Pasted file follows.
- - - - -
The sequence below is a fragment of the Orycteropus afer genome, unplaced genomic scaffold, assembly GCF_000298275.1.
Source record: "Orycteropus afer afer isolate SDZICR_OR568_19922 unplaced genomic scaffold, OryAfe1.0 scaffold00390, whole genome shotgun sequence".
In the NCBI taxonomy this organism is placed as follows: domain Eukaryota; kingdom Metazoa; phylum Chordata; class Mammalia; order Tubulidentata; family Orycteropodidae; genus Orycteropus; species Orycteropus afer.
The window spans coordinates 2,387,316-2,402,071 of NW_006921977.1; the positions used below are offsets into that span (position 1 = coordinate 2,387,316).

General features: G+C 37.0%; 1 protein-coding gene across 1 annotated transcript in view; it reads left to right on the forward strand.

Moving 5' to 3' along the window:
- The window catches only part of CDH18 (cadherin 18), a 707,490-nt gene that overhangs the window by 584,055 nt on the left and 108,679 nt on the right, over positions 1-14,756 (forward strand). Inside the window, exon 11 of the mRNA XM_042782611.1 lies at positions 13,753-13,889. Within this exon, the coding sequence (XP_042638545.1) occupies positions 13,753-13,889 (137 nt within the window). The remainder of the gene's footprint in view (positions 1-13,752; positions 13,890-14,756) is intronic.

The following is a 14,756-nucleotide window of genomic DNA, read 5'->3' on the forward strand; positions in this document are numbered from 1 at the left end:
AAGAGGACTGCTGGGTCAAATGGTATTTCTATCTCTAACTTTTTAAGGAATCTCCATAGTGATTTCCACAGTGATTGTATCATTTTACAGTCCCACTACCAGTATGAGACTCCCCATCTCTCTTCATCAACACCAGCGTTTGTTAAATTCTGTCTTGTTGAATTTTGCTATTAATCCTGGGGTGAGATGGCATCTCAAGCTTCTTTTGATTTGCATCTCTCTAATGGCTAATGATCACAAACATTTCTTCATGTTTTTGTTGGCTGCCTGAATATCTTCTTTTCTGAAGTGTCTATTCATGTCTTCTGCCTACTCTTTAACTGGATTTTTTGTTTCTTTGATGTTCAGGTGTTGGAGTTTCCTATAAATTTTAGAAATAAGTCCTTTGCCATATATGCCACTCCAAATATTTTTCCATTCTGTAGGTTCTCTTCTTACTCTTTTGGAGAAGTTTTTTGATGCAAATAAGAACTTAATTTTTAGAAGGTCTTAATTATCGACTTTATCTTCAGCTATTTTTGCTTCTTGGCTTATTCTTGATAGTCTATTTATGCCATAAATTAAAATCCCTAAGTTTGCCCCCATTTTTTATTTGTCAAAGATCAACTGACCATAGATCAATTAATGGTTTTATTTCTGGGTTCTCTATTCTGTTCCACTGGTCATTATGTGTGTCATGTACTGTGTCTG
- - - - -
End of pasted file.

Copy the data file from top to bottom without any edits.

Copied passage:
The sequence below is a fragment of the Orycteropus afer genome, unplaced genomic scaffold, assembly GCF_000298275.1.
Source record: "Orycteropus afer afer isolate SDZICR_OR568_19922 unplaced genomic scaffold, OryAfe1.0 scaffold00390, whole genome shotgun sequence".
In the NCBI taxonomy this organism is placed as follows: domain Eukaryota; kingdom Metazoa; phylum Chordata; class Mammalia; order Tubulidentata; family Orycteropodidae; genus Orycteropus; species Orycteropus afer.
The window spans coordinates 2,387,316-2,402,071 of NW_006921977.1; the positions used below are offsets into that span (position 1 = coordinate 2,387,316).

General features: G+C 37.0%; 1 protein-coding gene across 1 annotated transcript in view; it reads left to right on the forward strand.

Moving 5' to 3' along the window:
- The window catches only part of CDH18 (cadherin 18), a 707,490-nt gene that overhangs the window by 584,055 nt on the left and 108,679 nt on the right, over positions 1-14,756 (forward strand). Inside the window, exon 11 of the mRNA XM_042782611.1 lies at positions 13,753-13,889. Within this exon, the coding sequence (XP_042638545.1) occupies positions 13,753-13,889 (137 nt within the window). The remainder of the gene's footprint in view (positions 1-13,752; positions 13,890-14,756) is intronic.

The following is a 14,756-nucleotide window of genomic DNA, read 5'->3' on the forward strand; positions in this document are numbered from 1 at the left end:
AAGAGGACTGCTGGGTCAAATGGTATTTCTATCTCTAACTTTTTAAGGAATCTCCATAGTGATTTCCACAGTGATTGTATCATTTTACAGTCCCACTACCAGTATGAGACTCCCCATCTCTCTTCATCAACACCAGCGTTTGTTAAATTCTGTCTTGTTGAATTTTGCTATTAATCCTGGGGTGAGATGGCATCTCAAGCTTCTTTTGATTTGCATCTCTCTAATGGCTAATGATCACAAACATTTCTTCATGTTTTTGTTGGCTGCCTGAATATCTTCTTTTCTGAAGTGTCTATTCATGTCTTCTGCCTACTCTTTAACTGGATTTTTTGTTTCTTTGATGTTCAGGTGTTGGAGTTTCCTATAAATTTTAGAAATAAGTCCTTTGCCATATATGCCACTCCAAATATTTTTCCATTCTGTAGGTTCTCTTCTTACTCTTTTGGAGAAGTTTTTTGATGCAAATAAGAACTTAATTTTTAGAAGGTCTTAATTATCGACTTTATCTTCAGCTATTTTTGCTTCTTGGCTTATTCTTGATAGTCTATTTATGCCATAAATTAAAATCCCTAAGTTTGCCCCCATTTTTTATTTGTCAAAGATCAACTGACCATAGATCAATTAATGGTTTTATTTCTGGGTTCTCTATTCTGTTCCACTGGTCATTATGTGTGTCATGTACTGTGTCTG